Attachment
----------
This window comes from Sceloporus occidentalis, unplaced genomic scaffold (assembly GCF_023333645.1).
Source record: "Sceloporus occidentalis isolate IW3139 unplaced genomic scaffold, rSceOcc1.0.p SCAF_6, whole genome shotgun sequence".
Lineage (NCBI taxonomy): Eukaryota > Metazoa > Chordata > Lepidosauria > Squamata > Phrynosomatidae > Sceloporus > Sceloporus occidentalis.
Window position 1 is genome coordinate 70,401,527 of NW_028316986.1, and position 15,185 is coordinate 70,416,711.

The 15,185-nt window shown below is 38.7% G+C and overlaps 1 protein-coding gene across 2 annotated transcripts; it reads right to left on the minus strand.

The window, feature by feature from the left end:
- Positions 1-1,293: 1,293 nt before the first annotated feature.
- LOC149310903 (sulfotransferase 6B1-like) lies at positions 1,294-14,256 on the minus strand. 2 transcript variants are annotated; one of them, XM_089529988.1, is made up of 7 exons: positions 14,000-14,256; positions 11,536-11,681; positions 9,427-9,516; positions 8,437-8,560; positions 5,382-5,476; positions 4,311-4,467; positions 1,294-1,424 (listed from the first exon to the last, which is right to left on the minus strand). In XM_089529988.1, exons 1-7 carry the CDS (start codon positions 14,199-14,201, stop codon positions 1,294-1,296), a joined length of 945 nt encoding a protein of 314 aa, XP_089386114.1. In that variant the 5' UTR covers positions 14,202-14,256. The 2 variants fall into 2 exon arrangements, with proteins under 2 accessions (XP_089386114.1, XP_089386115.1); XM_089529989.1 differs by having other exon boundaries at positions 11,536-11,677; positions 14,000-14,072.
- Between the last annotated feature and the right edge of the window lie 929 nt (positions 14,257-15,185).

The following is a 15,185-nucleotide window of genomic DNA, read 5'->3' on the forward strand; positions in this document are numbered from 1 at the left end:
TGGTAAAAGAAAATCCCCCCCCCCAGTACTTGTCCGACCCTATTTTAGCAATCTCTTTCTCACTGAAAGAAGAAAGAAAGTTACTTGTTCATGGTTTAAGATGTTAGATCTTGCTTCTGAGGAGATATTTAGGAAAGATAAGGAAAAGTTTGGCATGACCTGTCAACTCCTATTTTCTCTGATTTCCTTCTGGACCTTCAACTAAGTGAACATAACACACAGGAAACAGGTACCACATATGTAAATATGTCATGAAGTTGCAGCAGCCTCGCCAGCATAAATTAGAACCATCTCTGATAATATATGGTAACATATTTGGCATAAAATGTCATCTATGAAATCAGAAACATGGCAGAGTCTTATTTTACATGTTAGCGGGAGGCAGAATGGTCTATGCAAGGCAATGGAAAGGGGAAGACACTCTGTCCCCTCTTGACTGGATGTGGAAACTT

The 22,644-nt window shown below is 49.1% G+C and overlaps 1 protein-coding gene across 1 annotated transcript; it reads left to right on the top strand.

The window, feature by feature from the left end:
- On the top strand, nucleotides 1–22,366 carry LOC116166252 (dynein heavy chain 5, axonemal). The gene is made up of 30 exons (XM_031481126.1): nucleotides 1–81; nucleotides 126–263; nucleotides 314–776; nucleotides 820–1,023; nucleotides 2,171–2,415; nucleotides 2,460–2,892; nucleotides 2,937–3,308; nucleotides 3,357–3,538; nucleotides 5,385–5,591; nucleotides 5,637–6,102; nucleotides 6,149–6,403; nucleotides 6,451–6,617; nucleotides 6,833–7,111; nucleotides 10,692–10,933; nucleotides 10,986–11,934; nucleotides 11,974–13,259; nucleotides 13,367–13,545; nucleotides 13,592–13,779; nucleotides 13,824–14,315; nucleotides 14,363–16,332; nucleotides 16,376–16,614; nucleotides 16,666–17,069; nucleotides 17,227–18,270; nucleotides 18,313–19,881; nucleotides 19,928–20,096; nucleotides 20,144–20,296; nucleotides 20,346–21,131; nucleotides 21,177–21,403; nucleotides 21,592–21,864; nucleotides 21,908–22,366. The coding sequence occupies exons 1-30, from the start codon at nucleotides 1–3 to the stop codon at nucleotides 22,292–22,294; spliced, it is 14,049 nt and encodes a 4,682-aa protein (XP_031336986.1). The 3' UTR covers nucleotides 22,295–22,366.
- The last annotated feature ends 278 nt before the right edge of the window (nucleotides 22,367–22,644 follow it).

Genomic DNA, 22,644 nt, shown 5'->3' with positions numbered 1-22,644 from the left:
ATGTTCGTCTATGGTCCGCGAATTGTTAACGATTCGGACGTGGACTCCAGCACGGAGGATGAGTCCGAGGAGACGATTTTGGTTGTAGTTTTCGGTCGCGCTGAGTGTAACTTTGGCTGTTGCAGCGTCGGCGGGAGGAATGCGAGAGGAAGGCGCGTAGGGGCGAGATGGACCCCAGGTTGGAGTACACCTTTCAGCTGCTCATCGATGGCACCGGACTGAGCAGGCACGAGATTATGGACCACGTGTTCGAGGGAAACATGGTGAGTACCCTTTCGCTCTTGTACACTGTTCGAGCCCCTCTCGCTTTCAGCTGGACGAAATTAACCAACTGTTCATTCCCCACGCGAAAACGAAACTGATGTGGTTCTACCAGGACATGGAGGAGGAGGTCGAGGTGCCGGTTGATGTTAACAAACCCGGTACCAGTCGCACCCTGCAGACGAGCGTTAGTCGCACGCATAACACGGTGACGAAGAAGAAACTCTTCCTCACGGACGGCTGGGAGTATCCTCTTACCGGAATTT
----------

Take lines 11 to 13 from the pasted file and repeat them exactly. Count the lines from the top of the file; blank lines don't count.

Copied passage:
TGGTAAAAGAAAATCCCCCCCCCCAGTACTTGTCCGACCCTATTTTAGCAATCTCTTTCTCACTGAAAGAAGAAAGAAAGTTACTTGTTCATGGTTTAAGATGTTAGATCTTGCTTCTGAGGAGATATTTAGGAAAGATAAGGAAAAGTTTGGCATGACCTGTCAACTCCTATTTTCTCTGATTTCCTTCTGGACCTTCAACTAAGTGAACATAACACACAGGAAACAGGTACCACATATGTAAATATGTCATGAAGTTGCAGCAGCCTCGCCAGCATAAATTAGAACCATCTCTGATAATATATGGTAACATATTTGGCATAAAATGTCATCTATGAAATCAGAAACATGGCAGAGTCTTATTTTACATGTTAGCGGGAGGCAGAATGGTCTATGCAAGGCAATGGAAAGGGGAAGACACTCTGTCCCCTCTTGACTGGATGTGGAAACTT

The 22,644-nt window shown below is 49.1% G+C and overlaps 1 protein-coding gene across 1 annotated transcript; it reads left to right on the top strand.

The window, feature by feature from the left end: